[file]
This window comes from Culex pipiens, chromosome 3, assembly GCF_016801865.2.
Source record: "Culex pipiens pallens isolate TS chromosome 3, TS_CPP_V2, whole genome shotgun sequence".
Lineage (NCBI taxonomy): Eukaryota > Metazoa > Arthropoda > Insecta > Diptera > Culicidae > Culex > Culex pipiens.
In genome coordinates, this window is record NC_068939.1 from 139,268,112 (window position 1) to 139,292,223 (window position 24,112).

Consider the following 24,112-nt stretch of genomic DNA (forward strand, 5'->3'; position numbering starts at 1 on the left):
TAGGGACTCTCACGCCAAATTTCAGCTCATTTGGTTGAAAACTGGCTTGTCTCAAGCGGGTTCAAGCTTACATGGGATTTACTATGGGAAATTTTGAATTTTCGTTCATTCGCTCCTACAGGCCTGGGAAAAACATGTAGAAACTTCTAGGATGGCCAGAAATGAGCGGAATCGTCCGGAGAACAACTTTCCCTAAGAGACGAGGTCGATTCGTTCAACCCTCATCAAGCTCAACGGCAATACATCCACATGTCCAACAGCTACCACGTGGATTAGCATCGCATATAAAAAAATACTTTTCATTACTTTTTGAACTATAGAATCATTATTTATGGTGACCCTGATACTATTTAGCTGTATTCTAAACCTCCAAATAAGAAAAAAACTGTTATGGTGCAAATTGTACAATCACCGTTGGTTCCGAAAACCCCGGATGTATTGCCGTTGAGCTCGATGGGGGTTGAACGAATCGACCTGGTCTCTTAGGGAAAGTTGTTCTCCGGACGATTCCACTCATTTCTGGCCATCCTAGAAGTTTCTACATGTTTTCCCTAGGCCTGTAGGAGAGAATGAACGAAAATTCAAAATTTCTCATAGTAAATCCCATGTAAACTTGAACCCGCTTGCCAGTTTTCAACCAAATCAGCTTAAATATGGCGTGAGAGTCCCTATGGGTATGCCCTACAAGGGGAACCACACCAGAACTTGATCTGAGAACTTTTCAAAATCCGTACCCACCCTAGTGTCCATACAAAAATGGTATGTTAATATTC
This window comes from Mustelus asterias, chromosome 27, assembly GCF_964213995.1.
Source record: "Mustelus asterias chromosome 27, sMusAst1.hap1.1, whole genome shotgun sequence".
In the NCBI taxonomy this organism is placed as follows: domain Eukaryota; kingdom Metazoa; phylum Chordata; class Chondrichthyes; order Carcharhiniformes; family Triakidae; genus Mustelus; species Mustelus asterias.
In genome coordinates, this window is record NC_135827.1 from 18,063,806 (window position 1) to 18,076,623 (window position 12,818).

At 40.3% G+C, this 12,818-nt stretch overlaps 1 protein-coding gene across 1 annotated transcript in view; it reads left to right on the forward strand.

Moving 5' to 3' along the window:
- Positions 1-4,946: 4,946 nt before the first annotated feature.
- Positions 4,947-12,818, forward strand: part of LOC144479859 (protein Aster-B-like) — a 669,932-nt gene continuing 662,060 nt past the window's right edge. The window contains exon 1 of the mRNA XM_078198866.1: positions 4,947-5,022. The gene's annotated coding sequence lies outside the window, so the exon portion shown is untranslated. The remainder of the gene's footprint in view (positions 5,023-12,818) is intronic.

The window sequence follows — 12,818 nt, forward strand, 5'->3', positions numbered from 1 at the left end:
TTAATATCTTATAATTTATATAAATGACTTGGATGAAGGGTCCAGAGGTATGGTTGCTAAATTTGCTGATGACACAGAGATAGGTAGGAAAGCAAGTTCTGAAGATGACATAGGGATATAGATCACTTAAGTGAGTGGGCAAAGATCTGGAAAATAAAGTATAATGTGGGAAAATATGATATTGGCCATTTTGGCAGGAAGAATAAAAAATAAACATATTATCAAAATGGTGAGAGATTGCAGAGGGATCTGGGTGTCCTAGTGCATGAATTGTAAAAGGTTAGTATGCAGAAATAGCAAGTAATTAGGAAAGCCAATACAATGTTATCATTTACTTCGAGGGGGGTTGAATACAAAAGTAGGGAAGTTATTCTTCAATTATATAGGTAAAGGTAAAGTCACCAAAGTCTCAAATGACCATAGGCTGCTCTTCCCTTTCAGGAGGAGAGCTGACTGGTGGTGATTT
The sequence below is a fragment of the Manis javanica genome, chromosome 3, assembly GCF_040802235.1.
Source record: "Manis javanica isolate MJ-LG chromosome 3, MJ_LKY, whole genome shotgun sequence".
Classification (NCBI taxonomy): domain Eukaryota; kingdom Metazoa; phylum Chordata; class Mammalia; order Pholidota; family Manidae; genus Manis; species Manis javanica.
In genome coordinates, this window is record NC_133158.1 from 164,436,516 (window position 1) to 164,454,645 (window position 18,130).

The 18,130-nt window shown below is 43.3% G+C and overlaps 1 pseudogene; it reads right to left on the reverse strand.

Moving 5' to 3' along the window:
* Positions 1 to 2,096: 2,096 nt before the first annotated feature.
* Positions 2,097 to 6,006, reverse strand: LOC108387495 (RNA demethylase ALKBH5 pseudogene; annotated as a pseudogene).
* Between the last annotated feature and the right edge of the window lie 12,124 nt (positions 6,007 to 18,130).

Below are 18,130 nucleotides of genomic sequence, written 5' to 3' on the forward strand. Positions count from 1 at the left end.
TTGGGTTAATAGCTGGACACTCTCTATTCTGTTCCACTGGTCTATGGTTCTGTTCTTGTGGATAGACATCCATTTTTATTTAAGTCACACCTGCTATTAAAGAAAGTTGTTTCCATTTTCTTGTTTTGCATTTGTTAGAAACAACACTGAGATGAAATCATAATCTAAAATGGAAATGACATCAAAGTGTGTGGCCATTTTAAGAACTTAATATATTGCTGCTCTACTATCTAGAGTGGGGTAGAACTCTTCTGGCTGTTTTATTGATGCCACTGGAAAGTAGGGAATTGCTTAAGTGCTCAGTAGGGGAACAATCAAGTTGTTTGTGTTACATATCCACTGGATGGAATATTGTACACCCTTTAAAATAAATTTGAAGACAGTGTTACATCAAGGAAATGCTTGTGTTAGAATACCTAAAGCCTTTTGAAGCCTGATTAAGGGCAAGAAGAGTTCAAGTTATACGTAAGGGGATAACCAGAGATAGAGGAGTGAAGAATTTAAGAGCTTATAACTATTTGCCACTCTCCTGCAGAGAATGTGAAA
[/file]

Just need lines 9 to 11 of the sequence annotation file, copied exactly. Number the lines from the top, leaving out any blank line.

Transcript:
In the NCBI taxonomy this organism is placed as follows: domain Eukaryota; kingdom Metazoa; phylum Chordata; class Chondrichthyes; order Carcharhiniformes; family Triakidae; genus Mustelus; species Mustelus asterias.
In genome coordinates, this window is record NC_135827.1 from 18,063,806 (window position 1) to 18,076,623 (window position 12,818).

At 40.3% G+C, this 12,818-nt stretch overlaps 1 protein-coding gene across 1 annotated transcript in view; it reads left to right on the forward strand.